The Coming Days Emphasis ………… Suicide Prevention

Good day!   I officially launched my website and blog last Friday and Saturday at the NAMI (National Alliance on Mental Illness) Wisconsin Conference. So many friends and colleagues expressed interest and well wishes to me that I am more eager to write than ever.

I took yesterday off to spend an afternoon hiking the prairie and woodsy grounds of one of my favorite places, the International Crane Foundation (ICF) near Baraboo, WI. It was so serene and peaceful that I was able to see long and deep. Today I find my mind is free and my body is relaxed to think and write.

I will focus on prevention of suicide in my coming posts this spring. Particularly on advances in suicide prevention. Why? I believe suicide prevention should be a top priority for mental health organizations and concerned individuals, indefinitely. The US suicide rate is unchanged in 2 decades. Mortality from various medical causes has decreased (see charts below).
In hope of gathering current material on advances in suicide prevention, I am traveling to Stevens Point on Wednesday to attend another conference. The conference theme is “Communities in Action to Prevent Suicide” put on by Prevent Suicide, Wisconsin and sponsored by Mental Health America (MHA). There are two nationally known keynote speakers from the prevent suicide movement featured. I am eager to hear what they have to say and the advice they have to give.

I will couple the information from the Stevens Point conference with the conclusions and recommendations offered in the report The Way Forward: Pathways to hope, recovery, and wellness with insights from lived experience, National Action Alliance for Suicide Prevention: Suicide Attempt Survivors Task Force. (2014).  The report is available on my Resources On Suicide page. My hope is that you will feel better informed to look at suicide prevention practices in your area and seek input, if needed, and to update local policies and procedures to save more lives.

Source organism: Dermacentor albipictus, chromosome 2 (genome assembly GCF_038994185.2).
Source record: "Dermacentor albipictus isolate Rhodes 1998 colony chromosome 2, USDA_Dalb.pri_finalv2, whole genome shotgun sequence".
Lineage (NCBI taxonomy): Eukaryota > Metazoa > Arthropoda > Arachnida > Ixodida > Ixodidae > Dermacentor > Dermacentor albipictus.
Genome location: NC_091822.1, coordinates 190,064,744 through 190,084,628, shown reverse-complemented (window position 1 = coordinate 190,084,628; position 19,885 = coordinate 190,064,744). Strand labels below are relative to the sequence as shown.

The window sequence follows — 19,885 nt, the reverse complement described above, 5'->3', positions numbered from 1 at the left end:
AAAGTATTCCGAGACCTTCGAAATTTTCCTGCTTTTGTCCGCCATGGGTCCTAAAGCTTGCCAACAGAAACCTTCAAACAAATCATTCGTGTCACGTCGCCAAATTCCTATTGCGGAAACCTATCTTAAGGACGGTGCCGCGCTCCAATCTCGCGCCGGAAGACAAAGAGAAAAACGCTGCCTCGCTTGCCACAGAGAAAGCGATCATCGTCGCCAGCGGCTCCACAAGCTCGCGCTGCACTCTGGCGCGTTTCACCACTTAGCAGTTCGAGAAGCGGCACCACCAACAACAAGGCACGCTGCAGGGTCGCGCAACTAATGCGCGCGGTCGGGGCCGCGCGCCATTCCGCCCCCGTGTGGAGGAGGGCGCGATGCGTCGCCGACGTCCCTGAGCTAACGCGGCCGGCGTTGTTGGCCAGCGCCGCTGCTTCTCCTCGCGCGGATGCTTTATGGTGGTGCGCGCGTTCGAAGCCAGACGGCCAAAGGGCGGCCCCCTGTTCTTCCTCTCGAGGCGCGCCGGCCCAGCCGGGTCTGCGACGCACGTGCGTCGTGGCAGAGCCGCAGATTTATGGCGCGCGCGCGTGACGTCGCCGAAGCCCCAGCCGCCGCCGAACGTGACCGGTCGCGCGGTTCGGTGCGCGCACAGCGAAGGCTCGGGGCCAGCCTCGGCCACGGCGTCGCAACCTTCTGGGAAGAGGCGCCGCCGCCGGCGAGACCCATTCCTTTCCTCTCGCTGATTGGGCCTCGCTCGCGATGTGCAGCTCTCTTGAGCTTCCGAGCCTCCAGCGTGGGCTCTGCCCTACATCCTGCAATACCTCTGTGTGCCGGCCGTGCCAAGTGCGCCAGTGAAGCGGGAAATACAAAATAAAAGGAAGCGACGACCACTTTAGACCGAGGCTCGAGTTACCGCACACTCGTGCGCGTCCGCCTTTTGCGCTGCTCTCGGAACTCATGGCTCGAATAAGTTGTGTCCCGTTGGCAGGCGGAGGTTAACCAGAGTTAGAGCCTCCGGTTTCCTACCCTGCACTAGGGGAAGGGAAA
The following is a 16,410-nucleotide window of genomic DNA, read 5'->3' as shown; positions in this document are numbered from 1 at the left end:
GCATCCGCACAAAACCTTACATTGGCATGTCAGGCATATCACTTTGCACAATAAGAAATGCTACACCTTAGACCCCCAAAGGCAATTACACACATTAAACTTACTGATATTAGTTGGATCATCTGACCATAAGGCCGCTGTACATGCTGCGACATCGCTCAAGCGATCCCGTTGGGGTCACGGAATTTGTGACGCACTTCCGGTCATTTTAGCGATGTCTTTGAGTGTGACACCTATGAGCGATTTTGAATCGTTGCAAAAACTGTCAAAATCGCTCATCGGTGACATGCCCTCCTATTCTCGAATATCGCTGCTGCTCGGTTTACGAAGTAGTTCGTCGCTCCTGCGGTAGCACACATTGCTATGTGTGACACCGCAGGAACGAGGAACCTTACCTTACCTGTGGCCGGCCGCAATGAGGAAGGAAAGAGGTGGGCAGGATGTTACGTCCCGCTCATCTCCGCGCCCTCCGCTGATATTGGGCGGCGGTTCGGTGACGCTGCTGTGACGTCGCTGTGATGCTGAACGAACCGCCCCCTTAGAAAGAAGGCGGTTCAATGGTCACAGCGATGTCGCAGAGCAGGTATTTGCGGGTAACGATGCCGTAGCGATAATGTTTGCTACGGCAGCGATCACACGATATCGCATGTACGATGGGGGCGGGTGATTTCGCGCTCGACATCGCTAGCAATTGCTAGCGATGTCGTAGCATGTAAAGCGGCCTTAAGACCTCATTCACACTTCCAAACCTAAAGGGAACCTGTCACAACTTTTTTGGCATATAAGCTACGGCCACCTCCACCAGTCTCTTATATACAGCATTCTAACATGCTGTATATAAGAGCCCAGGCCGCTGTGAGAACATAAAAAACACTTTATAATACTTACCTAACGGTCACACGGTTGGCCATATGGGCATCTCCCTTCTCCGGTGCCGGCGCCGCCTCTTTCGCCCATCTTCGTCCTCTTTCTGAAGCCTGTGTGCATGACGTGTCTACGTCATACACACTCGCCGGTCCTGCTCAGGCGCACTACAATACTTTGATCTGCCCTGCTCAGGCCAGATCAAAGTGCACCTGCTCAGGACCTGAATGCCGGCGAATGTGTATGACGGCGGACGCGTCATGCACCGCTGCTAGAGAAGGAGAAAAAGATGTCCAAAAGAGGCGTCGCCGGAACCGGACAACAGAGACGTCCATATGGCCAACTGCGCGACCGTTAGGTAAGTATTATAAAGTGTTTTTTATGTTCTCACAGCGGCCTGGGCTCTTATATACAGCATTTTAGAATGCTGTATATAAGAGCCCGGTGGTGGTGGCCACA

These graphs from a keynote presentation by Dr. Thomas Insel, Director of National Institute of Mental Health at the NAMI annual convention


More “First Things First” – Half the cigarettes in America

AODA/mental health patients smoke half the cigarettes in America. They’re dying from it. Most want to quit. Many have tried. For example: My story is available here, on my website, and I’ll be writing more about the Center for Tobacco Research and the problems associated with smoking and mental illness shortly. . .

The facts are startling: 50% of people with persistent mental illness smoke compared to 18% of the general population; they consume 40% of all cigarettes smoked. The result is 200,000 deaths of  individuals with mental illness in the US  per year from smoking. The average lost years of life spans 20 -24 years! That is right, people with mental illness who smoke, as a group, live 20 – 24 fewer years than the general non-smoking population.  You can view this and more great information at the Center for Tobacco Research & Intervention, University of Wisconsin School of Medicine and Public Health, Madison.